How much exercise can I still do?
At the risk of being blunt, too many people use pregnancy as an excuse. An excuse to eat for two. An excuse to spend any free time on the couch. An excuse to avoid activities that are remotely outside of your comfort zone. The people around you will want to become your closest advisors. And, for the most part, their advice will be holding you back.
And then there is the other type of pregnant woman. The one who wants to keep on training no matter what. You are able, and encouraged, to stay active right up until the day you give birth. The solution is to find the best balance, which will be very individual. These guidelines are designed to help you find the right level of training for you and your pregnancy.
Here are the activities that you should continue (or commence):
- If you have always exercised, then keep going. If you didn’t exercise before pregnancy, start with short walks (about 15 minutes) and gentle abdominal strengthening, and then increase the amount you exercise week-by-week.
- Pay more attention to the timing of your meals. Eat something small 2-3 hours before you exercise, and then eat again within the hour following exercise.
- Get familiar with the RPE (Rating of Perceived Exertion) scale – this is your key to monitoring exercise during pregnancy. See the scale at the end of this article – a rating of 12-14 is appropriate for most pregnant women.
- Keep your training balanced. You’ll be at your best if you do a combination of fitness training, strength training and postural work each week.
- Give pre-natal specific exercises a go. Either in a group setting, or by following a programme. You are able to do most exercises that a non-pregnant person would do, but there are additional exercises that are particularly beneficial during pregnancy.
- Exercise for 30-45 minutes most days of the week. Exercising for up to 60 minutes is fine. Endurance sessions of 60 minutes or more need to be at a lower intensity.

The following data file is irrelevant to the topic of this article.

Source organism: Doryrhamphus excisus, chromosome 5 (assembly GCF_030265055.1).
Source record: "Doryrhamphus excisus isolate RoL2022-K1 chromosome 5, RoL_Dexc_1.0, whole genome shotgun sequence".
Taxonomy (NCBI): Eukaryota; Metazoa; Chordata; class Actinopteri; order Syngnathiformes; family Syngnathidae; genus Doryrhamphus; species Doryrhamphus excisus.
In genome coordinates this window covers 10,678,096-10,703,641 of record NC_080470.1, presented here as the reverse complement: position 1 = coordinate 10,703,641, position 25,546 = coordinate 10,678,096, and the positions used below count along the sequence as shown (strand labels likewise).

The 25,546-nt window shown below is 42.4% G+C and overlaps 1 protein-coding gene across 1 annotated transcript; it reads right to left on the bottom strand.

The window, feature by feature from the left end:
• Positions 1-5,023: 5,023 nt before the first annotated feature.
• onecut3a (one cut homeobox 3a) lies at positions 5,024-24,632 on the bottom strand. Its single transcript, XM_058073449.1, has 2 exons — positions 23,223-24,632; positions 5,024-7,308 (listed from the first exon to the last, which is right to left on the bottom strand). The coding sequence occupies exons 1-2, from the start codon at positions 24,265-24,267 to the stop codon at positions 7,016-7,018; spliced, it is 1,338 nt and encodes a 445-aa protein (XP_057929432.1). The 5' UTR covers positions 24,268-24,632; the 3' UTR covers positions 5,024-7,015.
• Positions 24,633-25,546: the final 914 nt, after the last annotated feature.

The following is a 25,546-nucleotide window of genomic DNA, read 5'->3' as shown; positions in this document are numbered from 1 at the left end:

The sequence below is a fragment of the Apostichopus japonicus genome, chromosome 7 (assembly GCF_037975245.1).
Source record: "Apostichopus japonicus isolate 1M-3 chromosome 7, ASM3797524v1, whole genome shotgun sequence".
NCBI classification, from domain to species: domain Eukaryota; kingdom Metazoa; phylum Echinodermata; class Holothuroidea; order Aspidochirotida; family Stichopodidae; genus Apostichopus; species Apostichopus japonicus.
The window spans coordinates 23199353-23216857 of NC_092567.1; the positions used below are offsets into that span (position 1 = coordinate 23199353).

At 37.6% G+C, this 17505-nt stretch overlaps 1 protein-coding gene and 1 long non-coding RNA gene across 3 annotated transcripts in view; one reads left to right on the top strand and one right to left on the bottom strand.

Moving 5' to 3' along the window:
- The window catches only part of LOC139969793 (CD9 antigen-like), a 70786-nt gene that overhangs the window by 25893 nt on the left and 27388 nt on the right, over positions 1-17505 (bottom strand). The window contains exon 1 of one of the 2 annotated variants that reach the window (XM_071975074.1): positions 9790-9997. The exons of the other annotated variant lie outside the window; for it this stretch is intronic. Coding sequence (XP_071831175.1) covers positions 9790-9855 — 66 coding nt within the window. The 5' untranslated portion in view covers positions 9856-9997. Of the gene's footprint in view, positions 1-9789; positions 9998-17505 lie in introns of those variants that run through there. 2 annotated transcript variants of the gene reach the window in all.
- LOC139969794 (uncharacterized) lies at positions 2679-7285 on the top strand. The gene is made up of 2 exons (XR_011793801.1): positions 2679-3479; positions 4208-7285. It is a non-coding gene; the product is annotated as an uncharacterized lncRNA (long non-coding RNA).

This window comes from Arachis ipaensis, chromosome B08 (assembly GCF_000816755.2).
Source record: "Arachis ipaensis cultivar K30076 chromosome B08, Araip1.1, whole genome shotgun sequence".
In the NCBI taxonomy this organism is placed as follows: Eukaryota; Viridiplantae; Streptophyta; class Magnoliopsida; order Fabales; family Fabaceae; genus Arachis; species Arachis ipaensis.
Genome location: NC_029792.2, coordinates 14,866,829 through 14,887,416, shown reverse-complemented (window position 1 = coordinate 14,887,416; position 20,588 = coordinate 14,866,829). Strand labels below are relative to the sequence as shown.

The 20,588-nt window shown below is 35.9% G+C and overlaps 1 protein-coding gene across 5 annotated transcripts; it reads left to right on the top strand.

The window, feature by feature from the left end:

And a few things to avoid……
- Ignore people (other than medical professionals) who tell you that you should be resting. You’re not sick, you’re pregnant. Very few pregnant women need individualised exercise prescription – check with your doctor or midwife if you are unsure.
- Avoid situations where your body struggles to cool itself down. For example, avoid exercising outside on very humid days and make sure you sit near a fan in a stuffy spin class. This is another reason to avoid endurance exercise – your body will heat up more over time.
- Avoid heavy lifting. You can still do resistance training, but don’t use excessively heavy weights. From the 2nd trimester, do not exercise your legs while you’re lying on your back.
- Avoid sports with a high risk of falling, like skiing, surfing and gymnastics. Remember that your balance will get worse as you get bigger.
- Avoid all sports that have a risk of collision or a blow to the belly, including sports that are technically non-contact, like netball, soccer and basketball. This is more important beyond the first trimester, when the foetus is too big to be protected by your pelvis.
No matter how invincible you’re feeling, stop exercise if you experience:
- High heart rate, dizziness, headache, contractions, bleeding or fluid leakage, nausea, excessive shortness of breath, back or pelvic pain, decreased foetal movements, severe and rapid swelling of your face, hands or ankles.
- These symptoms don’t necessarily mean that you can never exercise again. They simply mean that you should stop immediately, and then speak to your doctor or midwife before you exercise again.
To make sure that you finish reading this article feeling positive and ready to get moving, here are some of the benefits of regular exercise during pregnancy:
1.Maintain strength and fitness, reducing the likelihood of postural pain.
2.Retain a sense of self – you are still you, not just a vessel for growing a baby.
3.Control excessive weight gain, reducing the likelihood of secondary complications.
4.Prevention and treatment of diabetes & pre-ecclampsia.
5.Improved labour – women who exercise during pregnancy are more likely to have shorter and less complicated labours and there is less evidence of foetal stress.
6.Better baby weight (when exercise is moderate – excessive exercise can lead to a reduced birth weight).
Borg’s Rating of Perceived Exertion (RPE) Scale
7Very, very light
19Very, very hard